Conduct the Project-Level Climate Risk Assessment

Conducting the climate risk assessment is the second phase of climate risk management for projects, following planning for the assessment.

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Climate Risk Management for Project Design and Implementation: Phase 2.
The second phase of climate risk management for projects is conducting the climate risk assessment. Conducting the assessment involves assessing risks, addressing risks, and planning for adaptive management. You may navigate this graphic to jump directly to the specific steps of conducting the assessment, or to jump to other phases of the CRM process.

Conducting a climate risk assessment consists of three interrelated steps:

  1. Assess Climate Risks and Opportunities
  2. Address Climate Risks
  3. Plan for Adaptive Management

The assessment also involves consideration of opportunities to enhance results and build climate resilience.

Assessment teams have flexibility in the approach and resources they use to conduct the assessment. Using USAID’s Climate Risk Screening and Management Tool (CRM Tool) provides a systematic framework to help teams assess and address risks holistically. The tool’s sector-specific annexes provide examples of climate risks, CRM measures, and opportunities.

A. Assess Climate Risks and Opportunities

Assessing climate risks entails identifying and rating climate risks that could negatively affect the project’s outcomes, and considering opportunities to enhance results and build climate resilience.

In this step, it is important to review climate information relevant to the project’s geography and the time frame over which the project’s benefits should be sustained to ensure the assessment is based on an understanding of recent and expected climate impacts. The Climate Risk Profiles and USAID’s CRM Tool can help identify relevant risks and adaptive capacity. Engaging the assessment team in a facilitated process allows for the consideration of multiple perspectives and diverse expertise.

Regardless of the approach and tools used, each climate risk identified for each project element must be rated as low, moderate or high. (Note that there is flexibility regarding project elements. The team may assess risks to: the project purpose, sub-purpose, area of focus, or the activities contributing to the overall project objectives). Risk ratings are a function of the probability of negative impact and severity of the impact, keeping in mind adaptive capacity.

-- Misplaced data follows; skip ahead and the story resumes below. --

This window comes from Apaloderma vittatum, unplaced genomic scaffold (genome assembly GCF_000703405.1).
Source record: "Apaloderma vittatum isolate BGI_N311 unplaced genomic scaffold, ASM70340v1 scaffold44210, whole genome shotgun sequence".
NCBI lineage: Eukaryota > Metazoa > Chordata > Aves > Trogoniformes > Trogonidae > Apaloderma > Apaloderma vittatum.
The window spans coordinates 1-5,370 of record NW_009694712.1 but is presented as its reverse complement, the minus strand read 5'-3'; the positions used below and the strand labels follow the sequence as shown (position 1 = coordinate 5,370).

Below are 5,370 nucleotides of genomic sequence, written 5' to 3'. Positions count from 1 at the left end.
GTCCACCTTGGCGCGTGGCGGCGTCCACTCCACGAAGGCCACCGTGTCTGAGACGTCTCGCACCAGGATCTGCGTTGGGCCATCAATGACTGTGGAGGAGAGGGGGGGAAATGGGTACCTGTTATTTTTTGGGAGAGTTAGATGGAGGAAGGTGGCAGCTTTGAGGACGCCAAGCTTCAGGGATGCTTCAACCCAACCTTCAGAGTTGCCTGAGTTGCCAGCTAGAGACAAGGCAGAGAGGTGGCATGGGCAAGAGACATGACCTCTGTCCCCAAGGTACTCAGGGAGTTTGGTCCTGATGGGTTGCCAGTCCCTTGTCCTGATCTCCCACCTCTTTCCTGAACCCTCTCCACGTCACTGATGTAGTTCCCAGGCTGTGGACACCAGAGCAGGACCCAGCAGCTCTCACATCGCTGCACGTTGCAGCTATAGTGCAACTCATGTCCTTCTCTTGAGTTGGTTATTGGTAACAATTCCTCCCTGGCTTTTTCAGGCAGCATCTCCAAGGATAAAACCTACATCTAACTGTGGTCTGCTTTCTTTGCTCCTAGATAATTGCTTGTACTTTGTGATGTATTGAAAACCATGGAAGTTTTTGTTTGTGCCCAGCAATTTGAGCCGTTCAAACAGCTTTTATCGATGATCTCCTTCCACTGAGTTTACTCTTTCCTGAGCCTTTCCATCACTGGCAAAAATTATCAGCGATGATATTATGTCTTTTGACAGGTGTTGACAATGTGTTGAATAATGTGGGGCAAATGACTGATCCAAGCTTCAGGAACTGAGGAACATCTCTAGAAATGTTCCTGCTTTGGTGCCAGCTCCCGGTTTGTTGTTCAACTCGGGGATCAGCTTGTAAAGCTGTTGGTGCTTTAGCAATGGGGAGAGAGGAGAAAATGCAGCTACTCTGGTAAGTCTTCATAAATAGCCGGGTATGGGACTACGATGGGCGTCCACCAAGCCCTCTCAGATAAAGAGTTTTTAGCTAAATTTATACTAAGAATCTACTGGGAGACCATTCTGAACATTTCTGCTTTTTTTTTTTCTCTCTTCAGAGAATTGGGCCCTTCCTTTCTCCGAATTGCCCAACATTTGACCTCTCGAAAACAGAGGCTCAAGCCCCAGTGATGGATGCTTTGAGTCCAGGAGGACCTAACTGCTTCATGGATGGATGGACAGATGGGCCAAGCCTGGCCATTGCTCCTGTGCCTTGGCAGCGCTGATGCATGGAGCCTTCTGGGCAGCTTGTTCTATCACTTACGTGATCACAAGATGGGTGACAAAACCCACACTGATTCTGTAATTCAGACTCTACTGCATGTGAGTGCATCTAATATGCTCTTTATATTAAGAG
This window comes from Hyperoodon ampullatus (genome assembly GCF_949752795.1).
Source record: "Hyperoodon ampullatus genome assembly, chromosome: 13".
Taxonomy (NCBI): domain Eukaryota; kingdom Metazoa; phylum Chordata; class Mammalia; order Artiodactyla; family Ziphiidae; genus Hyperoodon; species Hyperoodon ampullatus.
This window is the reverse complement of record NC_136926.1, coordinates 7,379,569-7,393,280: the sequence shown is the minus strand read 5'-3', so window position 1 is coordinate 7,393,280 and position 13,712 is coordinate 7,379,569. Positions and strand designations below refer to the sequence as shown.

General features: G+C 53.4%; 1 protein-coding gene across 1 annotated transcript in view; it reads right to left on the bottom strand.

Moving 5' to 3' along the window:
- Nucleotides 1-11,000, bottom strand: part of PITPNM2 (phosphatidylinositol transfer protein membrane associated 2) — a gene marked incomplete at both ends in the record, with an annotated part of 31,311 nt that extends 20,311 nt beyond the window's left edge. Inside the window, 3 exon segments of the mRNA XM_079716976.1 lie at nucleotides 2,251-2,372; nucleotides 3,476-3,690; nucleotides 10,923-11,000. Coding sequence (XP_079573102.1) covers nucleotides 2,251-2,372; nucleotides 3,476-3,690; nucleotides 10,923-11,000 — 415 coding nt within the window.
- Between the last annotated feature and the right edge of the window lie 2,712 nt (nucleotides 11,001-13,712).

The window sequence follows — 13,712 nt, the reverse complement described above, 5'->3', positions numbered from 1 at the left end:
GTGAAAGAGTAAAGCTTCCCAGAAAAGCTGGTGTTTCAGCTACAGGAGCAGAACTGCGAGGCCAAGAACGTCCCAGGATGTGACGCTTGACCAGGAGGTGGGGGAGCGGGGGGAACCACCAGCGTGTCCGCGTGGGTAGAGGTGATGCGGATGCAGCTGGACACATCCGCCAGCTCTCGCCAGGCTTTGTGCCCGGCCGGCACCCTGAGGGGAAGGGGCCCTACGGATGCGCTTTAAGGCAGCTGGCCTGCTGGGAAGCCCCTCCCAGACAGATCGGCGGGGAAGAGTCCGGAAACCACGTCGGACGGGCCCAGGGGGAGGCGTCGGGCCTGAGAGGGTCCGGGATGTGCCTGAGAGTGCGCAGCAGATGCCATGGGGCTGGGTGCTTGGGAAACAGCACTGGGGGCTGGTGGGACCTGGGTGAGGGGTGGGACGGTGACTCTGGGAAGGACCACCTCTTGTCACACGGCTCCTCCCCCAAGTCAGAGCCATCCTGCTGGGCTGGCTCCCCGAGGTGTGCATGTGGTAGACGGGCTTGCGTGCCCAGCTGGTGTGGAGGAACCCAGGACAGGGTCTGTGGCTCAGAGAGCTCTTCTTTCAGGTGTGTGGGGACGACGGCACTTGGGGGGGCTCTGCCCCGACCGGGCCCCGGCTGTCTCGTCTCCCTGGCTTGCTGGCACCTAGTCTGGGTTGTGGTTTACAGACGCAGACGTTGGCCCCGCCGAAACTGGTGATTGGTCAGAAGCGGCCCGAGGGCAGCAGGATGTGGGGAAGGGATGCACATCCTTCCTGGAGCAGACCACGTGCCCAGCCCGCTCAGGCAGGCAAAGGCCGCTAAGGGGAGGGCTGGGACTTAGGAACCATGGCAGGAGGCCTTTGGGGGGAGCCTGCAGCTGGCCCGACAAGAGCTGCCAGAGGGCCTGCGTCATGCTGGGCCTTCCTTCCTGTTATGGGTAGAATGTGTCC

Assessment teams must consider opportunities, which fall into three categories:

  • Achieving multiple development objectives including reducing greenhouse gas emissions;
  • Taking advantage of “windows of opportunity” created by the local/national context, e.g., laws, policies, attitudes, and interests of stakeholders; and
  • Opportunities created by the changing climate.

B. Address Climate Risks

Addressing climate risks entails identification of measures to manage risks.

USAID guidance requires climate risks rated as moderate or high to be addressed. Addressing climate risks rated low is optional. USAID’s CRM Tool can help assessment teams select the most feasible and cost-effective CRM measures for project design and implementation.

Assessment teams have two options for addressing moderate and high risks:

  1. CRM measures can be integrated in project design.
  2. CRM measures can be identified through additional analyses or in further steps taken before or during activity design and implementation.

USAID guidance states that, after consideration of tradeoffs, assessment teams also can recommend accepting the risk(s). By accepting a risk, the assessment team acknowledges that it could not identify a feasible way to manage a climate risk that could negatively affect project results.

Importantly, based on the climate risks, the project design team can choose to change the scope or location of the project, or for unknown locations add conditions, prior to implementation of the project to reduce or avoid climate risk.

Regardless of the method used to address risks, design teams must include assessment results in project appraisal documents (PADs) and environmental compliance analyses.

C. Plan for Adaptive Management

When determining how to address the climate risks, the assessment team should develop a plan for how to adaptively manage during implementation to ensure the CRM measures are effectively addressing risks. This is a particularly important aspect of planning under uncertainty. The Climate Risk Management: Monitoring, Evaluation, Learning and Knowledge Management guide can help with this process.